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Hey guys, I've got what I imagine is a simple question, but for some reason, I can't get it working right.

Expected Behavior: I type characters into a field, and, through a function, those characters are translated into the value of the name HTML attribute.

Actual Behavior: Reflected in Firebug, the value doesn't change or update.

The Code:

$('input').live('keyup', function() {
    var name_value = $(this).val().toLowerCase();
    $(this).attr('name', name_value);
});

Just a side note: I'm using .live() because the element can be cloned, and those clones need to also be able to take on the properties of this .keyup event.

Any ideas?

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2  
What's ​​​el? –  SLaks May 16 '10 at 20:52
    
Sorry; it's essentially this. Edited the code. –  dclowd9901 May 16 '10 at 21:08
2  
This seems like a weird thing to want. If I speculate wildly about the X in the X-Y problem ( perlmonks.org/index.pl?node_id=542341 ), then I would guess that you are using PHP, want an arbitrary number of inputs, and want to be able to read them all on the server. Name them foo[] (with the []) and then you can iterate over $_POST['foo'] as an array. –  Quentin May 16 '10 at 21:11
    
That should work as is. Verified on Chrome and FF. –  Anurag May 16 '10 at 21:17
    
@Mr. Dorward: Awesome observation, and you are very correct. I know I can bring in inputs as an array through $_POST, but the problem lies in wanting to organize the incoming data through categories and subvalues of those categories. This is for an online store with highly variable types of products, and I wanted to create an "option type" system that didn't just allow an arbitrary number of options within a type, but also an arbitrary number of option types themselves. –  dclowd9901 May 16 '10 at 21:18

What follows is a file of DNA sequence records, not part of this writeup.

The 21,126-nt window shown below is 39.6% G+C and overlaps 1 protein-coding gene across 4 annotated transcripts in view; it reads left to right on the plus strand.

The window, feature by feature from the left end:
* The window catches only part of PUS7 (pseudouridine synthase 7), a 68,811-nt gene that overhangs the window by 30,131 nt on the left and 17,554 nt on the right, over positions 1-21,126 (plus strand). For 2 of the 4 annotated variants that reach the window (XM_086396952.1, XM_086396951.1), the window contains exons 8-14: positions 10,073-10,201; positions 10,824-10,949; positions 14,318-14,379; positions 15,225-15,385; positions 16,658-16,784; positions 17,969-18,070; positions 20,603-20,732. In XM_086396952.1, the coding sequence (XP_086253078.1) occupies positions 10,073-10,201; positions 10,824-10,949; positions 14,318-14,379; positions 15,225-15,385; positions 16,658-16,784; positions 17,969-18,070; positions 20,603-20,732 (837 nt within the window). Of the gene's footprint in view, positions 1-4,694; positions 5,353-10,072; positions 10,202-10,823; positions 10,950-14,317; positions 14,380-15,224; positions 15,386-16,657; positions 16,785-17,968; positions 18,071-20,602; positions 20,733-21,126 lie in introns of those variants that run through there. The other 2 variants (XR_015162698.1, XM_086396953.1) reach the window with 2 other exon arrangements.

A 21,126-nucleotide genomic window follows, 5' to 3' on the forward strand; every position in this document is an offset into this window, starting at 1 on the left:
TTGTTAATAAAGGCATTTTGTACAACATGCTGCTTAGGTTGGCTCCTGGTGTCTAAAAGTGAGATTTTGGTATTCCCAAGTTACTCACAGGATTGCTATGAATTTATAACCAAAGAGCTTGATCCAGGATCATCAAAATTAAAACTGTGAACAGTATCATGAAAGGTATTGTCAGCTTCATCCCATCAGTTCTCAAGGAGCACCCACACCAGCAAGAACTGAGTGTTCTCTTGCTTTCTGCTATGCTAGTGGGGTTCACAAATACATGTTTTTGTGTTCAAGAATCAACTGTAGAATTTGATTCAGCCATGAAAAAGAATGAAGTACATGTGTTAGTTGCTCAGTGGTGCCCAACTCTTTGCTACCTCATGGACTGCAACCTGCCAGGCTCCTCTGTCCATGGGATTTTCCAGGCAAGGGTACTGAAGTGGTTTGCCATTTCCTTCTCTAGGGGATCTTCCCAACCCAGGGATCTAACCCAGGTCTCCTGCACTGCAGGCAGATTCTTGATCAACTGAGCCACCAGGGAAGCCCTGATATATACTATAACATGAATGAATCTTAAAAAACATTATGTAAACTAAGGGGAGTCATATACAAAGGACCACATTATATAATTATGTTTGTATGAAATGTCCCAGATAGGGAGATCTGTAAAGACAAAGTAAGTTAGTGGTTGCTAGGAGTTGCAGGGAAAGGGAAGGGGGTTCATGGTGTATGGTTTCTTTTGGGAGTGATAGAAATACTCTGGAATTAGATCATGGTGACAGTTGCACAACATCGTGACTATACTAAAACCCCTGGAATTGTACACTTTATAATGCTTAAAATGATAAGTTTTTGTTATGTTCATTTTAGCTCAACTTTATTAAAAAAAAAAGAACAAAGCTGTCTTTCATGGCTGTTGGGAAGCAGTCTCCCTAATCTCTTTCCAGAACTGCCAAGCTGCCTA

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2 Answers

up vote 1 down vote accepted

I have to agree with the comments that is is a particularly odd request, but that being said...what you have already works, it's the monitoring tools that aren't updating, not the DOM, it's working correctly.

The easy way to test this is to .serialize() the <form> and see what you get, to debug and see it, do this:

$("form").submit(function() {
    alert($(this).serialize());
    return false;
});

You can see a working demo here, works in Chrome, FireFox and IE8.

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If you have category 'a' that holds options 'foo1, foo2, foo3', category 'c' that holds options 'bar1, bar2, bar3' and so on, what would you recommend as the best way to bring those both through $_POST so that you can easily associate them on the other side? –  dclowd9901 May 16 '10 at 22:55
    
@dclowd9901 - I'd return an input with a comma separated list of names that go with the category, just number the inputs sequentially "input1", "input2" or something, on the PHP side you can just .split(',') that value and get the post values for that category. Though what you have works, just a bit odd :) –  Nick Craver May 16 '10 at 22:59
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in most cases you should put a die() function before live so it kills any previous function ... so your code should look like

$('input').die().live('keyup', function() {
        var name_value = $(this).val().toLowerCase();
        $(this).attr('name', name_value);
    });

hopw this does the trick for you .

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No, you shouldn't. –  SLaks May 16 '10 at 22:09
    
Killing any possible events set by others is not nice. –  Matti Virkkunen May 16 '10 at 22:31
    
actually it will only kill events of input ... otherwise i would recommend using a id so it does not do it to ALL input tags. $('#inputID')... then it will only kill any live first then create a new instance of live... –  Val May 19 '10 at 9:46
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